Levi on the Monticello Reserve Ale
March 08, 2011
Could the coolest job in the world get any cooler? The answer is yes! During the late summer and early fall of 2010, Mark Thompson saw fit to have me begin working on research and development of many new brews that will be forthcoming this year. Here I was, finally a full-time pro-brewer, and then I was given the opportunity to begin developing recipes and honing processes for our brewery—it could not get cooler than that! ..Or so I thought.
In October, Mark and I were discussing the R&D process and I was updating him on my progress. That was when it got cooler.
Mark began telling me how he and the Assistant Curator at Monticello, Justin Sarafin, had been working on an agreement for Starr Hill to make the Official Beer of Monticello for about 8 years, and that all approvals had been completed. He showed me the bottle and the approved label and asked me if I would take the lead on developing a Monticello-inspired beer for the project! You have to be kidding me! “Yes!” was my answer. I like to think of myself as an amateur historian, and I read history books almost exclusively, so the opportunity to draw on two of my passions was more than I could hope for.
I began with research. The staff at Monticello was extremely helpful, and through their resources, I learned what I needed to know:
1. Jefferson didn’t use a recipe for brewing. Contrary to popular belief, he took stock of his harvest at the plantation and that was what dictated the recipe, not a carefully designed house brew, as people would expect.
2. Anytime he was asked about recipes or brewing processes, he would refer people to a treatise on brewing written by Michael Combrune in 1804.
3. Barley was expensive and was not grown at Monticello, so it was rarely, if ever, used. They did, however, grow large amounts of wheat and corn.
4. Hops were grown on the plantation (and still are); however no one knows what type they were or are currently.
I began by reading the Combrune book and researching beers brewed with wheat and corn. I finished the book and felt confident I understood the process he was using, but with my need to use our ingredients in the present, the beer would not really be feasible. That is where “inspired” in the description comes from; it is inspired by what Jefferson had available to brew with. Combrune’s book was the state of the art in the early 1800s; he was, after all, the first writer to recommend the use of a thermometer in brewing! Needless to say, to make it “accurate” would also include utilizing airborne bacteria and yeast which would make a sour (and unpalatable to most) low-alcohol beer. Don’t think I am not going to try to do it that way—that will be at another time.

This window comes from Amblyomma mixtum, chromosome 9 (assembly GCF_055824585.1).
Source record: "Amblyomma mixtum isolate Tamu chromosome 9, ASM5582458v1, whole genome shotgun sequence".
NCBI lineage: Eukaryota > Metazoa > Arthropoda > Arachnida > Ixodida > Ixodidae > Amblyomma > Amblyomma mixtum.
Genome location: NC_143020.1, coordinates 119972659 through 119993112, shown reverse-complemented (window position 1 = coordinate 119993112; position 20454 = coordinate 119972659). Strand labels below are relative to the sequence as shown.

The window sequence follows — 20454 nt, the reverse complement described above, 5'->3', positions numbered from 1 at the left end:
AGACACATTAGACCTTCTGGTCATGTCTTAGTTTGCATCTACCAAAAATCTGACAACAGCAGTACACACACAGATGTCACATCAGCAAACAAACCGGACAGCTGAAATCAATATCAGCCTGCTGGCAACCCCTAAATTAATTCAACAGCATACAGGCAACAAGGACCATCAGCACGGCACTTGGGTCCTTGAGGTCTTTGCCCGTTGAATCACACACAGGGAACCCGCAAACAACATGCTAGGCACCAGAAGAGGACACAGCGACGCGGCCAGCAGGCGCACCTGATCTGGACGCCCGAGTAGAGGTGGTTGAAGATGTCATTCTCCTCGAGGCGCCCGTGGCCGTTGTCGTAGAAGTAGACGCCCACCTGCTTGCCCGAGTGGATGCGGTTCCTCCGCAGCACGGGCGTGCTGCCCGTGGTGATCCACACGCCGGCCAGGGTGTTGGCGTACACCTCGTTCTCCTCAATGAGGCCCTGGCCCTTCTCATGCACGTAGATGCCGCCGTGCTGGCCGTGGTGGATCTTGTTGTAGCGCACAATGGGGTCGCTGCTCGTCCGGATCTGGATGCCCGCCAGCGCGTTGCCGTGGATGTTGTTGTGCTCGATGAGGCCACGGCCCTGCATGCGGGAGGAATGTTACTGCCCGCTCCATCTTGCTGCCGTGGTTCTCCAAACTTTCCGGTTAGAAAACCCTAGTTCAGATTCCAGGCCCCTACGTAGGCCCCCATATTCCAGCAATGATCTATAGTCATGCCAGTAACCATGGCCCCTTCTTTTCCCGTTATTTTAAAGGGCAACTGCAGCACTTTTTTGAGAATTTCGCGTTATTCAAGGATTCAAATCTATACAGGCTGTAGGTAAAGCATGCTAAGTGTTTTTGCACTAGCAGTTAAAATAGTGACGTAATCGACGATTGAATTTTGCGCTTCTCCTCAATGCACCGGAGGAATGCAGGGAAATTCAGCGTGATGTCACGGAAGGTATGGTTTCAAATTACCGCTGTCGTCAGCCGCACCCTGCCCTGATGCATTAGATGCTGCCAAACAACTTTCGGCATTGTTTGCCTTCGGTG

After clearing my information with Mark and Justin, I began making pilot batches to work out the recipe. I made a good beer in the first attempt, but a great beer on the second. People really liked it because it was very different from what we usually make and very different from other wheat beers. Score!
So here were the results: We would use only wheat and corn, as Jefferson did. We would use East Kent Golding hops, which are a hybrid of a very popular English hop and an American wild hop, both plausible types that could have been at Monticello. And finally, we would not filter the beer, as Jefferson would not have done so. Beers at the time clarified by sitting in a cellar for an extended period of time, so ours would, too. The beer has a very complex mashing procedure and takes nearly twice as long to make as a normal brew does. It also stays in the cellar longer to clarify.
The Monticello Reserve Ale is a modern example of something that would have been made and served at the time in many homes here in Albemarle County. I will certainly attempt the “historically accurate” version soon, but it will probably not be for the faint of heart.
The reviews on the Monticello Reserve Ale have been coming in, and they have been great! People are really enjoying the beer—not just the taste, but its history as well. Remember though: every beer is history in your hands. This art has been handed down to us from brewers throughout history; we are the stewards of it until we pass it along as well—a big circle of life. We will continue to be the best stewards we can be and pass along The Gift of Great Beer to the next generation of brewers.
Until then, cheers!